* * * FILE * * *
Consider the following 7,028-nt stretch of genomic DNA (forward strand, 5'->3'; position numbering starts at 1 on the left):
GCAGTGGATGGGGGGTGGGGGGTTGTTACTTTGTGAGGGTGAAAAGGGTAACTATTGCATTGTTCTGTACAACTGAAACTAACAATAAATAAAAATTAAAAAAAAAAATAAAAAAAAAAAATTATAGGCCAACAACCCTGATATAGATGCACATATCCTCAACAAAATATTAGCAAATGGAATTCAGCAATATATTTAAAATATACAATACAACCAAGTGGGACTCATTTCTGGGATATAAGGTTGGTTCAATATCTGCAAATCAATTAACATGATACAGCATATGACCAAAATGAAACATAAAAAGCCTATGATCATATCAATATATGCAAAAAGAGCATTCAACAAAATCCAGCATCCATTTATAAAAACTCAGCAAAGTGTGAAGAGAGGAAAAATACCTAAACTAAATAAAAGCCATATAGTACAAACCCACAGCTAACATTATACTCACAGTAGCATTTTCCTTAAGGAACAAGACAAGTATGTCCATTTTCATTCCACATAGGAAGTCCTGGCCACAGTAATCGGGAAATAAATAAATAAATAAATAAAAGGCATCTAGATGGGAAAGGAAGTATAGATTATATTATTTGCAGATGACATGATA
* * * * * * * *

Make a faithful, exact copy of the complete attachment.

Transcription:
Consider the following 7,028-nt stretch of genomic DNA (forward strand, 5'->3'; position numbering starts at 1 on the left):
GCAGTGGATGGGGGGTGGGGGGTTGTTACTTTGTGAGGGTGAAAAGGGTAACTATTGCATTGTTCTGTACAACTGAAACTAACAATAAATAAAAATTAAAAAAAAAAATAAAAAAAAAAAATTATAGGCCAACAACCCTGATATAGATGCACATATCCTCAACAAAATATTAGCAAATGGAATTCAGCAATATATTTAAAATATACAATACAACCAAGTGGGACTCATTTCTGGGATATAAGGTTGGTTCAATATCTGCAAATCAATTAACATGATACAGCATATGACCAAAATGAAACATAAAAAGCCTATGATCATATCAATATATGCAAAAAGAGCATTCAACAAAATCCAGCATCCATTTATAAAAACTCAGCAAAGTGTGAAGAGAGGAAAAATACCTAAACTAAATAAAAGCCATATAGTACAAACCCACAGCTAACATTATACTCACAGTAGCATTTTCCTTAAGGAACAAGACAAGTATGTCCATTTTCATTCCACATAGGAAGTCCTGGCCACAGTAATCGGGAAATAAATAAATAAATAAATAAAAGGCATCTAGATGGGAAAGGAAGTATAGATTATATTATTTGCAGATGACATGATA